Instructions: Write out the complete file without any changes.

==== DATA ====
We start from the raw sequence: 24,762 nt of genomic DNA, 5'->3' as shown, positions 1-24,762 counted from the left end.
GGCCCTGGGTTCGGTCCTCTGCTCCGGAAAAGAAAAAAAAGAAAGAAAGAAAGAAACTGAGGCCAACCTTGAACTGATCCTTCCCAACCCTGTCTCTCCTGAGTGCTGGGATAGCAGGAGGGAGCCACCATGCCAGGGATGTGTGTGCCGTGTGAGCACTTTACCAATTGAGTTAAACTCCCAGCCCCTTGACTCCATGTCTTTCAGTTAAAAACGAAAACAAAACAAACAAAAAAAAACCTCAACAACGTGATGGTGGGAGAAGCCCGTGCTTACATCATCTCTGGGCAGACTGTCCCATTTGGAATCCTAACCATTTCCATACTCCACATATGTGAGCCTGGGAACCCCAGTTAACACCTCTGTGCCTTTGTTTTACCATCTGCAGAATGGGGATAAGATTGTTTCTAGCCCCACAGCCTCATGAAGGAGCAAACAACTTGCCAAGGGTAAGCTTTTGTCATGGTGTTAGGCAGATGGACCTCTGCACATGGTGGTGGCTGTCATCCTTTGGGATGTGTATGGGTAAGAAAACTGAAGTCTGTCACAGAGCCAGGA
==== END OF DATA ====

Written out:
We start from the raw sequence: 24,762 nt of genomic DNA, 5'->3' as shown, positions 1-24,762 counted from the left end.
GGCCCTGGGTTCGGTCCTCTGCTCCGGAAAAGAAAAAAAAGAAAGAAAGAAAGAAACTGAGGCCAACCTTGAACTGATCCTTCCCAACCCTGTCTCTCCTGAGTGCTGGGATAGCAGGAGGGAGCCACCATGCCAGGGATGTGTGTGCCGTGTGAGCACTTTACCAATTGAGTTAAACTCCCAGCCCCTTGACTCCATGTCTTTCAGTTAAAAACGAAAACAAAACAAACAAAAAAAAACCTCAACAACGTGATGGTGGGAGAAGCCCGTGCTTACATCATCTCTGGGCAGACTGTCCCATTTGGAATCCTAACCATTTCCATACTCCACATATGTGAGCCTGGGAACCCCAGTTAACACCTCTGTGCCTTTGTTTTACCATCTGCAGAATGGGGATAAGATTGTTTCTAGCCCCACAGCCTCATGAAGGAGCAAACAACTTGCCAAGGGTAAGCTTTTGTCATGGTGTTAGGCAGATGGACCTCTGCACATGGTGGTGGCTGTCATCCTTTGGGATGTGTATGGGTAAGAAAACTGAAGTCTGTCACAGAGCCAGGA